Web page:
Acton Commentary: The Unseen Good of Technology

For this week’s Acton Commentary, I examine the unseen good of technology and automation:

To circle back to manufacturing, more machinery does mean some less human work … at those factories … maybe. What people don’t see is that that machinery comes from somewhere. It represents entirely new industries that have been created and that employ many people of their own. That machinery needs to be maintained by people with the skill and expertise to do so. At the same time, because automation reduces the labor cost of production, it enables companies to lower prices to consumers while still increasing profits. What is a loss for the few is a win for the many.

Read the full essay here.

Powerblog: Millennials, Entrepreneurship, and Hope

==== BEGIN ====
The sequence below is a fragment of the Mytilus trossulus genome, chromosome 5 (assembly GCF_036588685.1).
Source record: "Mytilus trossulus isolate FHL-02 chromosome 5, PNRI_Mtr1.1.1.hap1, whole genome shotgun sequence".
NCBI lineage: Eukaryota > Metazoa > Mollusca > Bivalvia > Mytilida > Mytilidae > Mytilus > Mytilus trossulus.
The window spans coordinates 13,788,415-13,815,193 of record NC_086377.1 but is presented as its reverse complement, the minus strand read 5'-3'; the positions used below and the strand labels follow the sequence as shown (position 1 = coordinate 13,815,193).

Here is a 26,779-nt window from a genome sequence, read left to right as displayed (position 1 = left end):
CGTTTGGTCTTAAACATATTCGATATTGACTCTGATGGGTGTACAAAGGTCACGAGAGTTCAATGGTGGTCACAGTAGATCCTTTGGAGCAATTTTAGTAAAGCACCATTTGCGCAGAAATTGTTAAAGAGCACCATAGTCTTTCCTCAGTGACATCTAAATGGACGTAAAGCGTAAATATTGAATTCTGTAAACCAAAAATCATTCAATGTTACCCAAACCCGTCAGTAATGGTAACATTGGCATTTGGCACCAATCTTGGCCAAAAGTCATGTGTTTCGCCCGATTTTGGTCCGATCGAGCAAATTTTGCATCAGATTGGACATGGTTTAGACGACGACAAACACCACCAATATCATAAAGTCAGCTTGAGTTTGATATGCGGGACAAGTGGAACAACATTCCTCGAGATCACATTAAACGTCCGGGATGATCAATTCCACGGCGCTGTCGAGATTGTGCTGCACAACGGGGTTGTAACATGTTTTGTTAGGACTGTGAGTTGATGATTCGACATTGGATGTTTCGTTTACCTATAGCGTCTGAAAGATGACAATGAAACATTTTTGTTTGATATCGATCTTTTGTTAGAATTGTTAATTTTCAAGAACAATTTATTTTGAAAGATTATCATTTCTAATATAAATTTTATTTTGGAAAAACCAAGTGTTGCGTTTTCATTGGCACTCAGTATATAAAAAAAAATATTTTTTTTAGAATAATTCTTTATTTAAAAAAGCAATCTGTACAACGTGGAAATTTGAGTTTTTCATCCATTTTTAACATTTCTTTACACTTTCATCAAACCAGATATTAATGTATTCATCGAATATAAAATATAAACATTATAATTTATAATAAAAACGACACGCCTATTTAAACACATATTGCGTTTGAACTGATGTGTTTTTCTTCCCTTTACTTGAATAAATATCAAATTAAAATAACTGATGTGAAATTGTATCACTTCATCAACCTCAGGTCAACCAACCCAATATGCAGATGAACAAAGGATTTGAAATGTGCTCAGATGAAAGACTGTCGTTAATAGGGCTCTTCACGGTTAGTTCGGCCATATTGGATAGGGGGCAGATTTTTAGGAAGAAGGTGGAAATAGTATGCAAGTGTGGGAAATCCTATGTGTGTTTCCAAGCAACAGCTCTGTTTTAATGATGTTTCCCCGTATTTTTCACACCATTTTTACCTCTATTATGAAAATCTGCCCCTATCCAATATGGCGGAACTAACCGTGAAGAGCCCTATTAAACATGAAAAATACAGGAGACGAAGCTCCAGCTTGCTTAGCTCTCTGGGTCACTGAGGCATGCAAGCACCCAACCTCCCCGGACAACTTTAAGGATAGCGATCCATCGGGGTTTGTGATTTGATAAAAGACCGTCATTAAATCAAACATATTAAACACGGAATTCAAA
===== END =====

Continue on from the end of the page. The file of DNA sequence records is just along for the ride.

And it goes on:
Today at the Acton PowerBlog, I note a recent article at FEE by Zachary Slayback (who I will give my 2016 award for most badass last name) on the decline in entrepreneurship among those under 30, emphasizing the importance of Christian hope:

Slayback argues that our education system discourages this sort of thinking. I don’t disagree, but I would add the benefit of Christian hope to the need for education reform. Indeed, while I’m sometimes skeptical of the claim, many say that Millennials are less religious and less Christian as a generation, a decline that would correlate with the decline in entrepreneurship among the young as well.

Whether that is due to a common factor is an open question, of course. But if, despite such anti-entrepreneurial education, a person truly believes that Jesus Christ overcame death by his death and created the Church out of a bunch of quarrelsome fishermen — a big risk! — then perhaps she would be more likely to imagine that the risks of enterprise are not too much for her and that earthly failures are not the end of a truly heavenly life.

Read the whole post here.